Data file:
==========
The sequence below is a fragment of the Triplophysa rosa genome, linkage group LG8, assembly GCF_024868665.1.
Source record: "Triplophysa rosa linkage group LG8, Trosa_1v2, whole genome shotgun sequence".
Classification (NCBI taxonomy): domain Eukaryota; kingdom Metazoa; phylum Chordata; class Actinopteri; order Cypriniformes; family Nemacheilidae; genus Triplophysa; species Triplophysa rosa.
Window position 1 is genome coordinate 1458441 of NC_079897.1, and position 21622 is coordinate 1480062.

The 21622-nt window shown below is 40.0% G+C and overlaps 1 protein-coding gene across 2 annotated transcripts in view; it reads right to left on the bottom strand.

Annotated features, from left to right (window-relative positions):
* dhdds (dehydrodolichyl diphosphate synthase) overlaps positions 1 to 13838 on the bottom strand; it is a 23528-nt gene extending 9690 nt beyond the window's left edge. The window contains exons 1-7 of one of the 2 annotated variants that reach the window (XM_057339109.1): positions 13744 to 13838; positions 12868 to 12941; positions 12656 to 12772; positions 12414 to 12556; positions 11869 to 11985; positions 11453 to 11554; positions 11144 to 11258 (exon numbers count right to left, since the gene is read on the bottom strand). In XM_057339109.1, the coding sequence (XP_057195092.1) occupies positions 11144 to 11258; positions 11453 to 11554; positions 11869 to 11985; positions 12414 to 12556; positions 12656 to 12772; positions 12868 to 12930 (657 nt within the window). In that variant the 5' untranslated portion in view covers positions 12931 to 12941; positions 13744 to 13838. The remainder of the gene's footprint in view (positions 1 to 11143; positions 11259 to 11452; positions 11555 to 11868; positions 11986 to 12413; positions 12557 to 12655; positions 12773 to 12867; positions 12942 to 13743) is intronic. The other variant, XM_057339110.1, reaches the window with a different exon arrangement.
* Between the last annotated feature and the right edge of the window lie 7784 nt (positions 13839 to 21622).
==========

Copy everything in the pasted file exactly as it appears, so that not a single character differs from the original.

The sequence below is a fragment of the Triplophysa rosa genome, linkage group LG8, assembly GCF_024868665.1.
Source record: "Triplophysa rosa linkage group LG8, Trosa_1v2, whole genome shotgun sequence".
Classification (NCBI taxonomy): domain Eukaryota; kingdom Metazoa; phylum Chordata; class Actinopteri; order Cypriniformes; family Nemacheilidae; genus Triplophysa; species Triplophysa rosa.
Window position 1 is genome coordinate 1458441 of NC_079897.1, and position 21622 is coordinate 1480062.

The 21622-nt window shown below is 40.0% G+C and overlaps 1 protein-coding gene across 2 annotated transcripts in view; it reads right to left on the bottom strand.

Annotated features, from left to right (window-relative positions):
* dhdds (dehydrodolichyl diphosphate synthase) overlaps positions 1 to 13838 on the bottom strand; it is a 23528-nt gene extending 9690 nt beyond the window's left edge. The window contains exons 1-7 of one of the 2 annotated variants that reach the window (XM_057339109.1): positions 13744 to 13838; positions 12868 to 12941; positions 12656 to 12772; positions 12414 to 12556; positions 11869 to 11985; positions 11453 to 11554; positions 11144 to 11258 (exon numbers count right to left, since the gene is read on the bottom strand). In XM_057339109.1, the coding sequence (XP_057195092.1) occupies positions 11144 to 11258; positions 11453 to 11554; positions 11869 to 11985; positions 12414 to 12556; positions 12656 to 12772; positions 12868 to 12930 (657 nt within the window). In that variant the 5' untranslated portion in view covers positions 12931 to 12941; positions 13744 to 13838. The remainder of the gene's footprint in view (positions 1 to 11143; positions 11259 to 11452; positions 11555 to 11868; positions 11986 to 12413; positions 12557 to 12655; positions 12773 to 12867; positions 12942 to 13743) is intronic. The other variant, XM_057339110.1, reaches the window with a different exon arrangement.
* Between the last annotated feature and the right edge of the window lie 7784 nt (positions 13839 to 21622).